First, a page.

The UGCC has a strategic goal in Ukraine – to obtain from the Vatican recognition of Patriarchal status for its organizational structure. In November and December of this year the UGCC created in Ukraine three new metropolias: Lvov, Ivano-Frankovsk and Ternopil and Zboriv. Now the UGCC has seven metropolias, including the metropolia of Przemyśl and Warsaw in Poland, the metropolia of Philadelphia in the USA and the metropolia of Winnipeg in Canada. Does the strengthening of the position of the UGCC on the canonical territory of the Moscow Patriarchate influence the development of relations between the Russian Orthodox Church and the UGCC?

The transformation of the Greek Catholic dioceses in Western Europe into metropolias is primarily the internal business of the Ukrainian Greek Catholic Church. At the same time this administrative reform has been made with the aim of obtaining form the Vatican recognition for the UGCC the status of patriarchate, as the Greek Catholic bishops themselves openly admit. It is well known that not only the Moscow Patriarchate, but also the other Local Orthodox Churches view negatively the possibility that the UGCC may be recognized as a patriarchate. Such recognition would be an indirect affirmation of Archbishop Sviatoslav’s declaration that the Ukrainian Greek Catholic Church is the sole legitimate heir of the ancient Kievan Metropolia.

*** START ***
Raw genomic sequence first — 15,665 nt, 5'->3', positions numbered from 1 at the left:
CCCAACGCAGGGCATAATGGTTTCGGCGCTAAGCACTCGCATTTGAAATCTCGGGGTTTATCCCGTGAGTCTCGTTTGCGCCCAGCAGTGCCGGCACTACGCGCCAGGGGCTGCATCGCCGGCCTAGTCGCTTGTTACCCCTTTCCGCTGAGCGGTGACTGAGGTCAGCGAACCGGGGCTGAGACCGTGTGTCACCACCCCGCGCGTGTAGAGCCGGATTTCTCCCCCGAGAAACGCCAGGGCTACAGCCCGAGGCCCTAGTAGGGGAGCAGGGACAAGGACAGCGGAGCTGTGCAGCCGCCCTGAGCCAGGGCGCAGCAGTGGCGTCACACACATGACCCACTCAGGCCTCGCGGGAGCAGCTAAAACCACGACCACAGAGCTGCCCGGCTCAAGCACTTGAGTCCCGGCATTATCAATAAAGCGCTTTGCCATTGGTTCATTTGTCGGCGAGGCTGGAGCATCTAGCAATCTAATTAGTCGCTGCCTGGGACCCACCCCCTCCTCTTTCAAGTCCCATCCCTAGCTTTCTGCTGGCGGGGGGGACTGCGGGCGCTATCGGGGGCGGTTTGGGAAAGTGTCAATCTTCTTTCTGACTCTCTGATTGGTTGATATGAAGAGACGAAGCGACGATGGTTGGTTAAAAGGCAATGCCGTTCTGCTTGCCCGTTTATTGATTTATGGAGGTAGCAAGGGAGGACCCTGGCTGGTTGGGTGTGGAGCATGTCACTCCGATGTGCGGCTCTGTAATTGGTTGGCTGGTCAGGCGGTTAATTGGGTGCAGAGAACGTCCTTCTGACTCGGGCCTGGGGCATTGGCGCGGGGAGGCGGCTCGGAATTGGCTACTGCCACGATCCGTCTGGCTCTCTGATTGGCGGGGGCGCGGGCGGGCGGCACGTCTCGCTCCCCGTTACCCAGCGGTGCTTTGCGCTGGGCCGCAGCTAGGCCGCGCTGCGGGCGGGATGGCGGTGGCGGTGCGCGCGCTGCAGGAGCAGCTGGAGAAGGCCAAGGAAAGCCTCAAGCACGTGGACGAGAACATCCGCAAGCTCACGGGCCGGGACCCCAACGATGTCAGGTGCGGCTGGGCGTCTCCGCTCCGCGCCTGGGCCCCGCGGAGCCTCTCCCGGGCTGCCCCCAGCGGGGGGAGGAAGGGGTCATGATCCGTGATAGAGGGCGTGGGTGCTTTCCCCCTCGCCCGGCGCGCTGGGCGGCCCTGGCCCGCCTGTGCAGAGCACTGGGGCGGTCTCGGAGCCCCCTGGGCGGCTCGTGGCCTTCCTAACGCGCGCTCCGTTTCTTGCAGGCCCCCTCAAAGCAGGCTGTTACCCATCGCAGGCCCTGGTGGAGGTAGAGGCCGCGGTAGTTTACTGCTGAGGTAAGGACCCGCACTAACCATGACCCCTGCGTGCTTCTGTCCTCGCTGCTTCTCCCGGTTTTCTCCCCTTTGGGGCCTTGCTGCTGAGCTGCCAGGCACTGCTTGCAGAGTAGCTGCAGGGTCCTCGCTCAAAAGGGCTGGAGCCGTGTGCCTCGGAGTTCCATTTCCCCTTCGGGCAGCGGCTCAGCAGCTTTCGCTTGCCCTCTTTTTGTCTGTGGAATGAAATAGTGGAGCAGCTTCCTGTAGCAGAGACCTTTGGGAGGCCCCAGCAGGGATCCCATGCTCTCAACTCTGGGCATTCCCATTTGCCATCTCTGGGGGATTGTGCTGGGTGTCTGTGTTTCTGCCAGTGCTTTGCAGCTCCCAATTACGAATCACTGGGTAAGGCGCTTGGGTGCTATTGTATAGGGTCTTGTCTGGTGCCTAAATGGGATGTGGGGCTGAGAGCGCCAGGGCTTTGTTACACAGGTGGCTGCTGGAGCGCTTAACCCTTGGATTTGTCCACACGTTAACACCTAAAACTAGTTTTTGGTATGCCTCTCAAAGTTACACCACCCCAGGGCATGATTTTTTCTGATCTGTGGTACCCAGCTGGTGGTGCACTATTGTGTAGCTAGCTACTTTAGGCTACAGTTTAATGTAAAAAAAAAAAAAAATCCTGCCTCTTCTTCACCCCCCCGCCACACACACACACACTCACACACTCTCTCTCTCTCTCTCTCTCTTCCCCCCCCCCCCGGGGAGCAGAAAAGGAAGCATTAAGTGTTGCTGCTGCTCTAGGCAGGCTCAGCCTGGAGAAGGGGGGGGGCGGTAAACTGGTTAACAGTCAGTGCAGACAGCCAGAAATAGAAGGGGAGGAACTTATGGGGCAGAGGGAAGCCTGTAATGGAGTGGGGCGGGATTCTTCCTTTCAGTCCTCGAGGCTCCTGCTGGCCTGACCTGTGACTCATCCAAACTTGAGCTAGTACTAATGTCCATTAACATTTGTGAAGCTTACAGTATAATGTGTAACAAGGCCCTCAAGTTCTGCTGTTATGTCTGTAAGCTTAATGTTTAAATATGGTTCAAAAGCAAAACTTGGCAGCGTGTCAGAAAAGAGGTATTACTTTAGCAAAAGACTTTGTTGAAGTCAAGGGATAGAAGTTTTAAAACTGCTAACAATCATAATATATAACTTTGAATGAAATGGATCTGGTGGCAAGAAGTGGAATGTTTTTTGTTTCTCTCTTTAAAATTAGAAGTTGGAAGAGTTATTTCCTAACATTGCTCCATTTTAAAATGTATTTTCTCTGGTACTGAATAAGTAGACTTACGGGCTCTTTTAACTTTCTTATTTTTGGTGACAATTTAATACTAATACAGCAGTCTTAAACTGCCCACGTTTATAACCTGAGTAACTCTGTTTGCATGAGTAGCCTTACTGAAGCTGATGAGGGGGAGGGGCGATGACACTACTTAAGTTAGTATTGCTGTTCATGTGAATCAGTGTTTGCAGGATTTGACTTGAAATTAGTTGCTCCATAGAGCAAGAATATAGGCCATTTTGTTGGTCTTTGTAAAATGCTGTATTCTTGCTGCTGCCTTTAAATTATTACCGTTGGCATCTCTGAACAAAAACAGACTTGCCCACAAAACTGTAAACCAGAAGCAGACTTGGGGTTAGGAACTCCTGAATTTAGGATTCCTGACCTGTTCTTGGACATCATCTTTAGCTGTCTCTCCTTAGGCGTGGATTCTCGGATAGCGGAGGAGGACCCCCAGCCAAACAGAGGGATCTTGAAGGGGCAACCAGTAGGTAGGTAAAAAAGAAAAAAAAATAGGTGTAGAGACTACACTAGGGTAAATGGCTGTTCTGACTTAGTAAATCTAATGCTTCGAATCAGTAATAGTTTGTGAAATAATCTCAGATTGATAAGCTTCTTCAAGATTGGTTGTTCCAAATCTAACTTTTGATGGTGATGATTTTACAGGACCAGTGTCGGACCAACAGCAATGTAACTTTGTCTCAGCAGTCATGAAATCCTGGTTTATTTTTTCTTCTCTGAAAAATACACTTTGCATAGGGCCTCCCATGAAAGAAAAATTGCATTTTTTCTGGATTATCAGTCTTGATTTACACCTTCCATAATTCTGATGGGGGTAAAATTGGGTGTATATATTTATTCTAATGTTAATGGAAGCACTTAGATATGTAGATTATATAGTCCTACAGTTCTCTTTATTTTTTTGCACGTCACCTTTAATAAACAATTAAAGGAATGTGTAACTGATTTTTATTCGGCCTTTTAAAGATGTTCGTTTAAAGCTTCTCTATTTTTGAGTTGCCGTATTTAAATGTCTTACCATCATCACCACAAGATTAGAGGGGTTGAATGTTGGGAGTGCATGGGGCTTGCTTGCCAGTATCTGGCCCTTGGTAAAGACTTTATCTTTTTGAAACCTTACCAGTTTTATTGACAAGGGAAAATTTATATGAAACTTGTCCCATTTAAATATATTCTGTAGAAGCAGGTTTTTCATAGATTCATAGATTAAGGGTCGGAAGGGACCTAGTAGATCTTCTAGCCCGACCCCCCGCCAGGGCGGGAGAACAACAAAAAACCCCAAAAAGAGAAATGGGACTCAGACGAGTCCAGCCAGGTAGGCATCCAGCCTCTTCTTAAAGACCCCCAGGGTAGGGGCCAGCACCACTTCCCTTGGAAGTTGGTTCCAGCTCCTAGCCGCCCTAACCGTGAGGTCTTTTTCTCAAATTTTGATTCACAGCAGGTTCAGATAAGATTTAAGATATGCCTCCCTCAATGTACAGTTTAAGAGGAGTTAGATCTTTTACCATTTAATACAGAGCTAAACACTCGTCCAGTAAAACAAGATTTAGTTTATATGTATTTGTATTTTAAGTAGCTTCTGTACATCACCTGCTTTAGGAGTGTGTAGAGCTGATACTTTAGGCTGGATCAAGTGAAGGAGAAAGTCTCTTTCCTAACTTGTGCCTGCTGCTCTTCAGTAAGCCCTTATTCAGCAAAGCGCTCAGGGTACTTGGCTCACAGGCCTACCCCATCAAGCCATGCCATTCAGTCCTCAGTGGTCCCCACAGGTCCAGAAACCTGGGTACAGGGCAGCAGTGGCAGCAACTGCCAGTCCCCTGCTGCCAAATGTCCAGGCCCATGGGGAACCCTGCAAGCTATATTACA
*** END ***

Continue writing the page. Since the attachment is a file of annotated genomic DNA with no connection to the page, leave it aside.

Moreover, the status of patriarchate would give to the UGCC the character of an all-Ukrainian Church. However, Central and Eastern Ukraine has always traditionally been Orthodox territory where there never have been any Greek Catholic structures. Of course, the Orthodox are alarmed at the UGCC’s aim to spread its mission to the East by creating new dioceses and exarchates there.

At the beginning of November in Kazan there was a joint procession of the cross between believers of the Russian Orthodox Church and the Roman Catholic Church. Educated Orthodox youth are attracted by Catholicism in other countries, while Catholic ecumenists come here. For example, to mark the New Year there will be a youth meeting of Taizé in Berlin attended by a large inter-confessional delegation from Ukraine. Is there not a danger for Orthodox Christians in this type of communion? What sort of communion is permitted and what is not?

Orthodox youth, including that of the Russian Church, for many years now has participated in youth meetings organized by the monastic community of Taizé in various European cities. I am glad that young Christians have the chance to meet and share their experience of life and ministry in the Church as this type of communion can lay the foundations for the building of a more just and human society.

Although between the Orthodox Church and the Roman Catholic Church there is no unity in the faith and communion in the sacraments, nevertheless the Orthodox and Catholics hold positions close to each other on many questions of contemporary life, primarily in the social sphere and sphere of ethics. Orthodox-Catholic co-operation is developing today in various forms. This may be joint cultural projects, public acts, and active mutual engagement at the level of international organizations. Positive examples of such co-operation already exist, and youth meetings are one of them.